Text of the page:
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    Question: Maybe I'm missing something important here, but shouldn't the world build serve your story first and foremost? Sure, you can spend a lot of time coming up with more or less brilliant religions, politics, world/city economy and so on, but if none of that actually has any place in your story, what's the point? I.e. if economy/trading and the likes is not relevant to my story whatsoever, why should I spend time figuring it out? I think both the reader and I understand that there is some form of economy in place, but if it's not relevant I don't see why I should spend time coming up with a world economy. If I write that the characters use gold or whatever coins they may have and buy stuff from merchants, I think most people are able to follow that without having to have the entire world economy explained (unless I'm writing a Dylan Saccoccio novel). Sure, it can benefit me as the writer and make sure I'm consistent with how I handle money, but other than that I don't see the point of making a world economy unless it actually influences my story in important ways. (I'm genuinely asking here btw, not trying to be critical or anything. I'm quite new to world building myself so I know I have a lot to learn :) )

    So, that's my question, now for my theory on religion in world building :) I thought about this when I was considering whether to have religions, gods and myths as part of my world build and basically I came up two different types of Worlds that you can build, one where you should come up with religions and gods and myths and the likes and one where you shouldn't. I've called the first one the Realistic World Build and the second one the Mythical World Build (these are names I came up with in about 3,5 seconds so they're probably not very good, but they'll serve a purpose).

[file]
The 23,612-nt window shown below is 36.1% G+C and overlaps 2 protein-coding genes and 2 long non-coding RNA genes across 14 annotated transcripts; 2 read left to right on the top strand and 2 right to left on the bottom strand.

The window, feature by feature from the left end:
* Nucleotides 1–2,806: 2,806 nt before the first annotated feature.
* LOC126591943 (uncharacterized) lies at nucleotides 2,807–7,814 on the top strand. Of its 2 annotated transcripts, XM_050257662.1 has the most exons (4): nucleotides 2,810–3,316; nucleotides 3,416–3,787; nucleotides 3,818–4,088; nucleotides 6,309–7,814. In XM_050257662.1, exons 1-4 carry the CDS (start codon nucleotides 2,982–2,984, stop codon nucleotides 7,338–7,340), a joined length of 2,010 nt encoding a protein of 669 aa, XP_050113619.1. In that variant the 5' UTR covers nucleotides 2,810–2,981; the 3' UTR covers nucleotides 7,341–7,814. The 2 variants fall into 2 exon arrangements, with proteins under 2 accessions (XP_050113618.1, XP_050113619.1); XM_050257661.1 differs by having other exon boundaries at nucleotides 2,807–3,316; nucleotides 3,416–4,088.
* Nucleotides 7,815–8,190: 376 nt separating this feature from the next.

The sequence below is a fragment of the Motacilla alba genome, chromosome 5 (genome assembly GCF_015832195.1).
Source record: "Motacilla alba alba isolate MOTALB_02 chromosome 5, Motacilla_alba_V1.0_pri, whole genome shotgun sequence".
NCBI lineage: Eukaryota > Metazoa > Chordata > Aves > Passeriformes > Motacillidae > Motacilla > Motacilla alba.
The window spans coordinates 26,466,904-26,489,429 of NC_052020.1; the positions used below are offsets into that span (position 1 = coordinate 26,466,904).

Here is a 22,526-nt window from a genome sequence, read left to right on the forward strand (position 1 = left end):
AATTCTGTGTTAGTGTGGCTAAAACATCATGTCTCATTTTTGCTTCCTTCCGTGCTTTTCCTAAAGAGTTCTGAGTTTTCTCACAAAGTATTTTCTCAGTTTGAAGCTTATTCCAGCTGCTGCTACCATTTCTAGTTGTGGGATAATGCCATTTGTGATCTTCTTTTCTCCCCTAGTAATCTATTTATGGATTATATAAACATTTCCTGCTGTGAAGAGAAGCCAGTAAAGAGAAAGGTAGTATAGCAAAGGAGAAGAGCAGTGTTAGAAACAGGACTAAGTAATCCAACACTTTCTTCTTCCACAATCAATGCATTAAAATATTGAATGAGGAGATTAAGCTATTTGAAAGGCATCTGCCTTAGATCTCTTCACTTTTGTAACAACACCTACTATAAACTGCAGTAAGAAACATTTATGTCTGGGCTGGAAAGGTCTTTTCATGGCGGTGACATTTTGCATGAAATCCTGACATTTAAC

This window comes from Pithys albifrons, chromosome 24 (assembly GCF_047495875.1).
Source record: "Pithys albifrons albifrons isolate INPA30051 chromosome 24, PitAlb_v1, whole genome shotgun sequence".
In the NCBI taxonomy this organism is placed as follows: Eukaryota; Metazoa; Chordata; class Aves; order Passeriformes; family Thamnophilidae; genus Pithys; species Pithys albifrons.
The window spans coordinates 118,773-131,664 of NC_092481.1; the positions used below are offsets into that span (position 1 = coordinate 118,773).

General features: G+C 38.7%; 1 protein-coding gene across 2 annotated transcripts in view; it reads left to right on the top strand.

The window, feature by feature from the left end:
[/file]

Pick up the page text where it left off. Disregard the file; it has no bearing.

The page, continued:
The Realistic World Build; In this world build you have societies that believe in different religions, different gods and different myths for creation, the afterlife and so on. I called it Realistic because it builds on our real world (greek, roman mythology and what have you). If I understand you world builders correctly, this is the world type you're using and in this world build religion absolutely plays a part and it's important to create as part of your world build. So we are completely in agreement there.

    The Mythical World Build; This is where I think I would place a trilogy like the Lord of the Rings. Here the world is the myth (in my own understanding). It's not a world where people believe in myths, but the world itself is the myth. So the story of Frodo and the ring and everything else is THE myth, not a world where people believe in other myths. So, Sauron, Big Mythical Evil Dude, is very real in this mythical world but so are everyone else and there are no myths outside it.